A swirl of controversy is surrounding abortion clinics in the UK. Several undercover and investigative operations have revealed not only that one in five clinics are breaking the law, but that some were allowing for gender-selective abortions.
The Telegraph reports Health Secretary Andrew Lansley, who ordered an investigation that included "unannounced raids" on the more than 250 clinics, was "shocked" but the number found in violation:
[...] more than 250 private and NHS clinics were visited and more than 50 were “not in compliance” with the law or regulations. Doctors were regularly falsifying consent forms and patients were not receiving acceptable levels of advice and counselling in many clinics, the Care Quality Commission (CQC) discovered.
“I was appalled,” he said. “Because if it happens, it is pretty much people engaging in a culture of both ignoring the law and trying to give themselves the right to say that although Parliament may have said this, we believe in abortion on demand.”
He said it was not just a matter of enforcing the law. “There is the risk that women don’t get the appropriate level of pre-abortion support and counselling because, if your attitude is that, 'You’ve arrived for an abortion and you should have one,’ well actually many women don’t get the degree of support they should,” said Mr Lansley.
The largest problem identified, according to the Telegraph was "pre-signing" consent forms. These consent forms are required to be signed by the person who consulted with the patient and another professional who has reviewed the patient's notes:
“I completely understand the law doesn’t require the doctor to have met the woman concerned, but to pre-sign certificates when you don’t even know which woman it relates to and there hasn’t been an assessment, is completely contrary to the spirit and letter of the law.”
He added that action would be taken within days. “We’re dealing with all this quickly,” Mr Lansley said. “If there is evidence of an offence we will give it directly to the police.”
The Health Secretary said pre-signing forms “constitutes a criminal offence” and could also lead to doctors being struck off by the General Medical Council.
Perhaps even more interesting is why this investigation was ordered in the first place. The Telegraph reports its exposé earlier this year of clinics conducting sex-selective abortions -- where a woman would have been allowed an abortion simply because of the fetus' gender. Gender-selective abortions are illegal in Britain.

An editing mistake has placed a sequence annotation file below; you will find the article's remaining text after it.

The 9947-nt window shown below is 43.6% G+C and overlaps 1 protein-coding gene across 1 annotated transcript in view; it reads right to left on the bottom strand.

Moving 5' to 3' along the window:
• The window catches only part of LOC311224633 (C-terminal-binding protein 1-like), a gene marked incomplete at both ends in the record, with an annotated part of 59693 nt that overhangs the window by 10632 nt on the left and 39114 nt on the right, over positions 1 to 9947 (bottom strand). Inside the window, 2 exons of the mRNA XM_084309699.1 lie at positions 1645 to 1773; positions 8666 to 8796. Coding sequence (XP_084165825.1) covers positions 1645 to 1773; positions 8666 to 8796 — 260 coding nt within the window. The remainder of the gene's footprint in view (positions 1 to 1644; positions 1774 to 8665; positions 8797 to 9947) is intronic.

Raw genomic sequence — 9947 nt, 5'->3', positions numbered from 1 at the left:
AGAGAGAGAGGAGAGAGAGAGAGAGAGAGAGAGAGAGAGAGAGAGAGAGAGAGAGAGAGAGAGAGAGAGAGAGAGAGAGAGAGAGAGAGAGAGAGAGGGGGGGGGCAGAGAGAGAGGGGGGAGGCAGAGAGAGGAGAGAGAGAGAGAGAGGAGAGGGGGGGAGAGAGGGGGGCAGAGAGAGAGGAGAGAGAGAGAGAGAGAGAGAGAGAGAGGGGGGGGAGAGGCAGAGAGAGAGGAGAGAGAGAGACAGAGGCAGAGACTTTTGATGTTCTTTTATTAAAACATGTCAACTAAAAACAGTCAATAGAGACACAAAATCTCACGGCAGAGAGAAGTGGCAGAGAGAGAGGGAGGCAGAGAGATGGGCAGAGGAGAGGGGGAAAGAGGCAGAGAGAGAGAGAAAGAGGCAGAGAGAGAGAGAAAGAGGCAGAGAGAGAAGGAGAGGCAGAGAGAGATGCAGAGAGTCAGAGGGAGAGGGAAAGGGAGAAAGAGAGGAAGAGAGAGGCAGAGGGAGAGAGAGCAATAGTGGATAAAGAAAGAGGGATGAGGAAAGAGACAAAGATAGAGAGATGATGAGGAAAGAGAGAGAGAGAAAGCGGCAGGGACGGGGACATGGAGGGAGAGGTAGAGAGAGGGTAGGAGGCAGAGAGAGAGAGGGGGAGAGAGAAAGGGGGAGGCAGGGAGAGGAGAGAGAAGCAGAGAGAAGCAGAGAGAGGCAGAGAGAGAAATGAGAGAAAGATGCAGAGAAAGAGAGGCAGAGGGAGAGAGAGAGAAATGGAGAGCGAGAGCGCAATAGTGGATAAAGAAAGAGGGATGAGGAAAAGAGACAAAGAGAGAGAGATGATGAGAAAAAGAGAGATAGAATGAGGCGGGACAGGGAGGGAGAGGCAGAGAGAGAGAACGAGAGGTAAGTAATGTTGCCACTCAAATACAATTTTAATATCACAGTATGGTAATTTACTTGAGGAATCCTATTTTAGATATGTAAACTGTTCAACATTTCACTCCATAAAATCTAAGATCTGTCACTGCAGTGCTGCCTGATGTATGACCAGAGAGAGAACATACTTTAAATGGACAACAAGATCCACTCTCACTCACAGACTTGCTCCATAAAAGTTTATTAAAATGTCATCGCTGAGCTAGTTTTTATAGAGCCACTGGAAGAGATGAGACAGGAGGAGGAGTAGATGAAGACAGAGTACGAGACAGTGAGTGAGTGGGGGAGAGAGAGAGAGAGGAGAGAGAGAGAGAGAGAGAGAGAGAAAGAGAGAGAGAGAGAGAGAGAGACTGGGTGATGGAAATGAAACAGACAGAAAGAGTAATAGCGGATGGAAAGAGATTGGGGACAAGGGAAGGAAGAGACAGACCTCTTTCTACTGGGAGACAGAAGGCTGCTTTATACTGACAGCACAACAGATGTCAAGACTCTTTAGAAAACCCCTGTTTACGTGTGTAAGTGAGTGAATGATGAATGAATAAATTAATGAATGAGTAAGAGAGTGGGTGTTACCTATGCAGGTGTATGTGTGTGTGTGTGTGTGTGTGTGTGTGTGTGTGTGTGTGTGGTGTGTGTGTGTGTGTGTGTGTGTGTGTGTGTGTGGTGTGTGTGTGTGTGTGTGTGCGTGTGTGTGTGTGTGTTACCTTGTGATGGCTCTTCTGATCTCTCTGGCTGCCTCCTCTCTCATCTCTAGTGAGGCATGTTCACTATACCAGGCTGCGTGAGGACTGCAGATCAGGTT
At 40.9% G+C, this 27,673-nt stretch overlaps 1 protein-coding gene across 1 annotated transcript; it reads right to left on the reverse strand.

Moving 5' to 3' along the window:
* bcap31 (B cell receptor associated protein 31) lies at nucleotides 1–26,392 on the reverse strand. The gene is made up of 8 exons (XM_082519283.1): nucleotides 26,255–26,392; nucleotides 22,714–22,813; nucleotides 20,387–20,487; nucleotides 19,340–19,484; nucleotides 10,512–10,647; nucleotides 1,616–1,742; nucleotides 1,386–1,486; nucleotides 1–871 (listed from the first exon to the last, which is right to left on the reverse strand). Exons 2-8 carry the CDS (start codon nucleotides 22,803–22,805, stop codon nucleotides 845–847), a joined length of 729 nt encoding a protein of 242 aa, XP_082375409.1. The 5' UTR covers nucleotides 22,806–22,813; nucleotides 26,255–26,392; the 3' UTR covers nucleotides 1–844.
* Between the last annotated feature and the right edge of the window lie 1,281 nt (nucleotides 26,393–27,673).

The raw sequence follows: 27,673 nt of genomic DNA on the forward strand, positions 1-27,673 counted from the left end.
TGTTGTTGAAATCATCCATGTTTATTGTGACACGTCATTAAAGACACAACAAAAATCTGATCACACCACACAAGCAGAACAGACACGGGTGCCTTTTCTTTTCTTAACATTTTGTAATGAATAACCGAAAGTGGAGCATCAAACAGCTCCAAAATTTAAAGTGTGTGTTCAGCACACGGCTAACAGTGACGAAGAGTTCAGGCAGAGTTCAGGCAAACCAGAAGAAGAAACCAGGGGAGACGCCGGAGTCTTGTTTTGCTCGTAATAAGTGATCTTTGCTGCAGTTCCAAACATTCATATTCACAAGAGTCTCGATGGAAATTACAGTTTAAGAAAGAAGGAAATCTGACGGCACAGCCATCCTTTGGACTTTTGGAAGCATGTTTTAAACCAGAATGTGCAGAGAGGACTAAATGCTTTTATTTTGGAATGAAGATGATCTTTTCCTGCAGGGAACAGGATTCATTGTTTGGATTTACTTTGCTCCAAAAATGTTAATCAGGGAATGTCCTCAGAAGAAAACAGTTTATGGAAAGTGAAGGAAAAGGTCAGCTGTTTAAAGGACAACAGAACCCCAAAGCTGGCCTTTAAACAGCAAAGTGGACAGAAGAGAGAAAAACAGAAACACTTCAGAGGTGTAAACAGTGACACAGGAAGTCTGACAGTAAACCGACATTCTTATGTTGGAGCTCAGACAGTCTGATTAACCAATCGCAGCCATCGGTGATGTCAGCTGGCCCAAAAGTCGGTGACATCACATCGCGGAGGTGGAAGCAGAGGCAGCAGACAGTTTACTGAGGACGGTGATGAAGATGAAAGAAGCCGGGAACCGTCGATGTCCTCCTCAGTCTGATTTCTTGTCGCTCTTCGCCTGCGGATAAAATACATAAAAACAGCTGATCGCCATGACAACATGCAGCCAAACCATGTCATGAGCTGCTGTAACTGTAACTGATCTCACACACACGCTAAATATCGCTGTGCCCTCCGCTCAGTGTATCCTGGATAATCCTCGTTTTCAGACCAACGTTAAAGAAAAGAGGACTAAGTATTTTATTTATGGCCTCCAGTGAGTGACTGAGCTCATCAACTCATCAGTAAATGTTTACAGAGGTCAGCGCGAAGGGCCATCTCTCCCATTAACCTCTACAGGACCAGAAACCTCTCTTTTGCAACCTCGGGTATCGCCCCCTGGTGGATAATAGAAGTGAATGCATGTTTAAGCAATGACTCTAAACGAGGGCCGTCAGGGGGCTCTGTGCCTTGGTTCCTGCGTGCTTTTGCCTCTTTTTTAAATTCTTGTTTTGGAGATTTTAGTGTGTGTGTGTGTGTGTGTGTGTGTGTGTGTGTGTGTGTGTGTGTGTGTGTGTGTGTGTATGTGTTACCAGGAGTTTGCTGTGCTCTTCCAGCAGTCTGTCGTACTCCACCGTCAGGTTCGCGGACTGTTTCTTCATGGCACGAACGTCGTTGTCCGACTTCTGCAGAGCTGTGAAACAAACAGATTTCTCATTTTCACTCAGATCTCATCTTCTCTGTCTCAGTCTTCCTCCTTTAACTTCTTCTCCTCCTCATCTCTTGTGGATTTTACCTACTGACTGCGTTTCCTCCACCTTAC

The Telegraph sent four women undercover to different clinics this year and had them discuss with a doctor their wish to receive an abortion because they were told the fetus was female. Watch one of these videos where the doctor admits that it is "female infanticide" and says he would comply with the patient's wish to put down a different reason on the forms:
Here's another example where the technician says "I don't ask questions. You want a termination, you want a termination":
It was after the Telegraph published these stories in February, that the country's General Medical Council began its own investigation. The Telegraph reports Lansley as saying the goal of the investigations is to determine if clinics are following the "letter and spirit of the law."
BBC reports that investigations included clinics run by the British Pregnancy Advisory Service (BPAS), Marie Stopes, the NHS and private firms. It also reports BPAS chief executive Ann Furedi as saying she was "appalled" the media was informed of the investigations results before the clinics themselves:
She said: "Abortion doctors provide an important service to women who are often in difficult circumstances.
"Their work is already intensely scrutinised, with clinics regularly inspected by the Care Quality Commission.
"Lansley says he is shocked and appalled by the practices he has uncovered.
"BPAS is shocked and appalled that Lansley has found it necessary to inform journalists of alleged breaches of the abortion law before he has informed those responsible for providing the services that have been investigated, and before the investigation is concluded."
The Telegraph speculates that the investigations will result in heavier regulation on the clinics than previously seen.